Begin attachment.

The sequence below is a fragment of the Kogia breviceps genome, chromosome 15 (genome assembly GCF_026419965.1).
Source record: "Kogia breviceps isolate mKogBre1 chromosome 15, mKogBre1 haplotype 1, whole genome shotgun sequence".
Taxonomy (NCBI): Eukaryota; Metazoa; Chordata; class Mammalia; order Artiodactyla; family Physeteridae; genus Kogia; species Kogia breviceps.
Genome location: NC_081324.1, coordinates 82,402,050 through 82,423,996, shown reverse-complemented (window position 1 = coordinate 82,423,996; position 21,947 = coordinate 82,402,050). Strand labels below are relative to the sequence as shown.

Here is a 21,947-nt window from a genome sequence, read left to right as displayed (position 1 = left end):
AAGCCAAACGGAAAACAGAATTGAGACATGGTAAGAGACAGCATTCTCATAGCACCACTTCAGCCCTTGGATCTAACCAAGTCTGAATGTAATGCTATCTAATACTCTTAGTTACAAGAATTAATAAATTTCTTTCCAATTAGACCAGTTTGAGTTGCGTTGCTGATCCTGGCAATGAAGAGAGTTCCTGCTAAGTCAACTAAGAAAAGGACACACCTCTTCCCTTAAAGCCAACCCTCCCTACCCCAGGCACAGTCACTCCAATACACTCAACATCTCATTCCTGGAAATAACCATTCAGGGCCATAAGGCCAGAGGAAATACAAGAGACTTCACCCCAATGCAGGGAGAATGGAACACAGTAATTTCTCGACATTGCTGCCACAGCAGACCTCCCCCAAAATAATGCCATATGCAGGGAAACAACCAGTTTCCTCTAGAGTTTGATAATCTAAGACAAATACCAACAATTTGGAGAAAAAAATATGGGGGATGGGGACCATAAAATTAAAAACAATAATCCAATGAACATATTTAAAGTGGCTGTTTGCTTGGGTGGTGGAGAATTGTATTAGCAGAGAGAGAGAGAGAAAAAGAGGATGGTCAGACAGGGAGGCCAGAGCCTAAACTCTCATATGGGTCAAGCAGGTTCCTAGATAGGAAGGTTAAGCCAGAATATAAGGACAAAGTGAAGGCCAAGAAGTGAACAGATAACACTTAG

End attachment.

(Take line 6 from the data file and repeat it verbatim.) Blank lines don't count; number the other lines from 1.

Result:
AAGCCAAACGGAAAACAGAATTGAGACATGGTAAGAGACAGCATTCTCATAGCACCACTTCAGCCCTTGGATCTAACCAAGTCTGAATGTAATGCTATCTAATACTCTTAGTTACAAGAATTAATAAATTTCTTTCCAATTAGACCAGTTTGAGTTGCGTTGCTGATCCTGGCAATGAAGAGAGTTCCTGCTAAGTCAACTAAGAAAAGGACACACCTCTTCCCTTAAAGCCAACCCTCCCTACCCCAGGCACAGTCACTCCAATACACTCAACATCTCATTCCTGGAAATAACCATTCAGGGCCATAAGGCCAGAGGAAATACAAGAGACTTCACCCCAATGCAGGGAGAATGGAACACAGTAATTTCTCGACATTGCTGCCACAGCAGACCTCCCCCAAAATAATGCCATATGCAGGGAAACAACCAGTTTCCTCTAGAGTTTGATAATCTAAGACAAATACCAACAATTTGGAGAAAAAAATATGGGGGATGGGGACCATAAAATTAAAAACAATAATCCAATGAACATATTTAAAGTGGCTGTTTGCTTGGGTGGTGGAGAATTGTATTAGCAGAGAGAGAGAGAGAAAAAGAGGATGGTCAGACAGGGAGGCCAGAGCCTAAACTCTCATATGGGTCAAGCAGGTTCCTAGATAGGAAGGTTAAGCCAGAATATAAGGACAAAGTGAAGGCCAAGAAGTGAACAGATAACACTTAG